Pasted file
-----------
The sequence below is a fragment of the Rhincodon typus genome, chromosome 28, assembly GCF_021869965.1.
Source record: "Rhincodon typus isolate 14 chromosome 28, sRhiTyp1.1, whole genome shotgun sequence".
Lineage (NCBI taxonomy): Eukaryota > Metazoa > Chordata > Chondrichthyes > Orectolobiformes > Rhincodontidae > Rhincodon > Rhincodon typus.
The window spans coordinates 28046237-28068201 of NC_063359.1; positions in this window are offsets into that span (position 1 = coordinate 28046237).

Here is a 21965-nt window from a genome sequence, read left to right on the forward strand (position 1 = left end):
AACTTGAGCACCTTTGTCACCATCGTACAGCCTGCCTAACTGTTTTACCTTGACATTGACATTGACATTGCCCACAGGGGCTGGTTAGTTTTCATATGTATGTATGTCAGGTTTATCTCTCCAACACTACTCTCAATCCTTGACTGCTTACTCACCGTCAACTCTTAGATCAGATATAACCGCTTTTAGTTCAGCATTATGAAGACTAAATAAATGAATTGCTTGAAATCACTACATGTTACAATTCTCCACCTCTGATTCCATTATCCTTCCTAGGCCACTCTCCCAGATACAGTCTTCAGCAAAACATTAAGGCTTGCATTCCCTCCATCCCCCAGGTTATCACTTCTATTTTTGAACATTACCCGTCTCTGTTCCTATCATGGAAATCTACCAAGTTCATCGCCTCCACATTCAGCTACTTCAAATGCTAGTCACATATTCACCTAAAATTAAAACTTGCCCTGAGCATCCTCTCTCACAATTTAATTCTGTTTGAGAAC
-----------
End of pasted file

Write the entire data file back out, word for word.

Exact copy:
The sequence below is a fragment of the Rhincodon typus genome, chromosome 28, assembly GCF_021869965.1.
Source record: "Rhincodon typus isolate 14 chromosome 28, sRhiTyp1.1, whole genome shotgun sequence".
Lineage (NCBI taxonomy): Eukaryota > Metazoa > Chordata > Chondrichthyes > Orectolobiformes > Rhincodontidae > Rhincodon > Rhincodon typus.
The window spans coordinates 28046237-28068201 of NC_063359.1; positions in this window are offsets into that span (position 1 = coordinate 28046237).

Here is a 21965-nt window from a genome sequence, read left to right on the forward strand (position 1 = left end):
AACTTGAGCACCTTTGTCACCATCGTACAGCCTGCCTAACTGTTTTACCTTGACATTGACATTGACATTGCCCACAGGGGCTGGTTAGTTTTCATATGTATGTATGTCAGGTTTATCTCTCCAACACTACTCTCAATCCTTGACTGCTTACTCACCGTCAACTCTTAGATCAGATATAACCGCTTTTAGTTCAGCATTATGAAGACTAAATAAATGAATTGCTTGAAATCACTACATGTTACAATTCTCCACCTCTGATTCCATTATCCTTCCTAGGCCACTCTCCCAGATACAGTCTTCAGCAAAACATTAAGGCTTGCATTCCCTCCATCCCCCAGGTTATCACTTCTATTTTTGAACATTACCCGTCTCTGTTCCTATCATGGAAATCTACCAAGTTCATCGCCTCCACATTCAGCTACTTCAAATGCTAGTCACATATTCACCTAAAATTAAAACTTGCCCTGAGCATCCTCTCTCACAATTTAATTCTGTTTGAGAAC